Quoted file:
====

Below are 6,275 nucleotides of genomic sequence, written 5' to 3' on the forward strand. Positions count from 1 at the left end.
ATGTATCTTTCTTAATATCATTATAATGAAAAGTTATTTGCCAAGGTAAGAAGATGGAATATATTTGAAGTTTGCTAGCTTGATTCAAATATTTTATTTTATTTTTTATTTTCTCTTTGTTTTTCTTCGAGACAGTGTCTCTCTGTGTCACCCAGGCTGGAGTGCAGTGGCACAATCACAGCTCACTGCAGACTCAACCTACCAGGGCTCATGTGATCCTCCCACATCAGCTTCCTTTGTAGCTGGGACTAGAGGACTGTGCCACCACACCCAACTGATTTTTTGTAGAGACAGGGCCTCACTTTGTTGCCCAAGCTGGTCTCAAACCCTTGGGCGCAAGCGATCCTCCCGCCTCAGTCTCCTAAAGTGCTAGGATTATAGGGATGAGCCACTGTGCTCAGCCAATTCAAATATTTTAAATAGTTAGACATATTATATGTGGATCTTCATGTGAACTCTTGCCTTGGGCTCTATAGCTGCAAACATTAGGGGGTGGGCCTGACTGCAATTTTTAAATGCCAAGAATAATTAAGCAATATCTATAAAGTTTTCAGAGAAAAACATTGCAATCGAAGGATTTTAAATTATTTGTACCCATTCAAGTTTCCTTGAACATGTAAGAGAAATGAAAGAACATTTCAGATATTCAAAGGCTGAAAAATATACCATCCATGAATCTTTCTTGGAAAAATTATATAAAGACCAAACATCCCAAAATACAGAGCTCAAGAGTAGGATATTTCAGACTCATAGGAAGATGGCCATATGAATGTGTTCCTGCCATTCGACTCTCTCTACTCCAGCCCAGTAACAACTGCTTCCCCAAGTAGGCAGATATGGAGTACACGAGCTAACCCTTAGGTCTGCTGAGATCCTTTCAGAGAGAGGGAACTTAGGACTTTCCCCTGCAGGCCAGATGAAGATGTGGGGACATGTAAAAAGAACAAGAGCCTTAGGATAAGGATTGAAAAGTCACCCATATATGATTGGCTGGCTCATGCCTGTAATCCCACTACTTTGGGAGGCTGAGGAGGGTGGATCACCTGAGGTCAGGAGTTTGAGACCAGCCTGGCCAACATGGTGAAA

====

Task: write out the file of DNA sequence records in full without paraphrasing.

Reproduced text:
Below are 6,275 nucleotides of genomic sequence, written 5' to 3' on the forward strand. Positions count from 1 at the left end.
ATGTATCTTTCTTAATATCATTATAATGAAAAGTTATTTGCCAAGGTAAGAAGATGGAATATATTTGAAGTTTGCTAGCTTGATTCAAATATTTTATTTTATTTTTTATTTTCTCTTTGTTTTTCTTCGAGACAGTGTCTCTCTGTGTCACCCAGGCTGGAGTGCAGTGGCACAATCACAGCTCACTGCAGACTCAACCTACCAGGGCTCATGTGATCCTCCCACATCAGCTTCCTTTGTAGCTGGGACTAGAGGACTGTGCCACCACACCCAACTGATTTTTTGTAGAGACAGGGCCTCACTTTGTTGCCCAAGCTGGTCTCAAACCCTTGGGCGCAAGCGATCCTCCCGCCTCAGTCTCCTAAAGTGCTAGGATTATAGGGATGAGCCACTGTGCTCAGCCAATTCAAATATTTTAAATAGTTAGACATATTATATGTGGATCTTCATGTGAACTCTTGCCTTGGGCTCTATAGCTGCAAACATTAGGGGGTGGGCCTGACTGCAATTTTTAAATGCCAAGAATAATTAAGCAATATCTATAAAGTTTTCAGAGAAAAACATTGCAATCGAAGGATTTTAAATTATTTGTACCCATTCAAGTTTCCTTGAACATGTAAGAGAAATGAAAGAACATTTCAGATATTCAAAGGCTGAAAAATATACCATCCATGAATCTTTCTTGGAAAAATTATATAAAGACCAAACATCCCAAAATACAGAGCTCAAGAGTAGGATATTTCAGACTCATAGGAAGATGGCCATATGAATGTGTTCCTGCCATTCGACTCTCTCTACTCCAGCCCAGTAACAACTGCTTCCCCAAGTAGGCAGATATGGAGTACACGAGCTAACCCTTAGGTCTGCTGAGATCCTTTCAGAGAGAGGGAACTTAGGACTTTCCCCTGCAGGCCAGATGAAGATGTGGGGACATGTAAAAAGAACAAGAGCCTTAGGATAAGGATTGAAAAGTCACCCATATATGATTGGCTGGCTCATGCCTGTAATCCCACTACTTTGGGAGGCTGAGGAGGGTGGATCACCTGAGGTCAGGAGTTTGAGACCAGCCTGGCCAACATGGTGAAA